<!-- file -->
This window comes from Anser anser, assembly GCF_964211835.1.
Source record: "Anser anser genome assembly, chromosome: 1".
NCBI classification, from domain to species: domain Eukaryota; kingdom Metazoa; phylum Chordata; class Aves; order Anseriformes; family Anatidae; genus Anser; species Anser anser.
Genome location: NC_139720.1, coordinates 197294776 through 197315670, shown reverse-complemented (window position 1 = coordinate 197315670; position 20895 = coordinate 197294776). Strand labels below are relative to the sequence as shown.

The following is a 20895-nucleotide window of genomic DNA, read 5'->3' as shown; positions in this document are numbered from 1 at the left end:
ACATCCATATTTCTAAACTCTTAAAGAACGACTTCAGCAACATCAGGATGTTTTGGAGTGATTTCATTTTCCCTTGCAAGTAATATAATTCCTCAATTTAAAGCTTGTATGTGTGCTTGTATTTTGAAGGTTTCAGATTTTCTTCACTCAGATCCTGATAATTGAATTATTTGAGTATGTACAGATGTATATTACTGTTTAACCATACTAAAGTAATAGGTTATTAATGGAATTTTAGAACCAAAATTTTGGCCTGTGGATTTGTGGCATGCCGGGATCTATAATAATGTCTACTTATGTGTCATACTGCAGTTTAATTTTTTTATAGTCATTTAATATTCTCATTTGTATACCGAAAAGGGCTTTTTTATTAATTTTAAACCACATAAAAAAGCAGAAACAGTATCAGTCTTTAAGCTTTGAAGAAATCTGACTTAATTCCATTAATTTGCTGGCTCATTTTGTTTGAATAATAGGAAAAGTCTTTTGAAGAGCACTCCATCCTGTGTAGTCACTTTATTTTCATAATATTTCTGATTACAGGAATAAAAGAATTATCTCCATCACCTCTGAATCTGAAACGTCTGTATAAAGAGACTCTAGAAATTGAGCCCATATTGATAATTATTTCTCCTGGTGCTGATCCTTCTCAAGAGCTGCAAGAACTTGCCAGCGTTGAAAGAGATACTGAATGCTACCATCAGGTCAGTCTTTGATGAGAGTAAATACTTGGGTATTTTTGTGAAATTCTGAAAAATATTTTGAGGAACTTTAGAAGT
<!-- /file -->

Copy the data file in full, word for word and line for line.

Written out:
This window comes from Anser anser, assembly GCF_964211835.1.
Source record: "Anser anser genome assembly, chromosome: 1".
NCBI classification, from domain to species: domain Eukaryota; kingdom Metazoa; phylum Chordata; class Aves; order Anseriformes; family Anatidae; genus Anser; species Anser anser.
Genome location: NC_139720.1, coordinates 197294776 through 197315670, shown reverse-complemented (window position 1 = coordinate 197315670; position 20895 = coordinate 197294776). Strand labels below are relative to the sequence as shown.

The following is a 20895-nucleotide window of genomic DNA, read 5'->3' as shown; positions in this document are numbered from 1 at the left end:
ACATCCATATTTCTAAACTCTTAAAGAACGACTTCAGCAACATCAGGATGTTTTGGAGTGATTTCATTTTCCCTTGCAAGTAATATAATTCCTCAATTTAAAGCTTGTATGTGTGCTTGTATTTTGAAGGTTTCAGATTTTCTTCACTCAGATCCTGATAATTGAATTATTTGAGTATGTACAGATGTATATTACTGTTTAACCATACTAAAGTAATAGGTTATTAATGGAATTTTAGAACCAAAATTTTGGCCTGTGGATTTGTGGCATGCCGGGATCTATAATAATGTCTACTTATGTGTCATACTGCAGTTTAATTTTTTTATAGTCATTTAATATTCTCATTTGTATACCGAAAAGGGCTTTTTTATTAATTTTAAACCACATAAAAAAGCAGAAACAGTATCAGTCTTTAAGCTTTGAAGAAATCTGACTTAATTCCATTAATTTGCTGGCTCATTTTGTTTGAATAATAGGAAAAGTCTTTTGAAGAGCACTCCATCCTGTGTAGTCACTTTATTTTCATAATATTTCTGATTACAGGAATAAAAGAATTATCTCCATCACCTCTGAATCTGAAACGTCTGTATAAAGAGACTCTAGAAATTGAGCCCATATTGATAATTATTTCTCCTGGTGCTGATCCTTCTCAAGAGCTGCAAGAACTTGCCAGCGTTGAAAGAGATACTGAATGCTACCATCAGGTCAGTCTTTGATGAGAGTAAATACTTGGGTATTTTTGTGAAATTCTGAAAAATATTTTGAGGAACTTTAGAAGT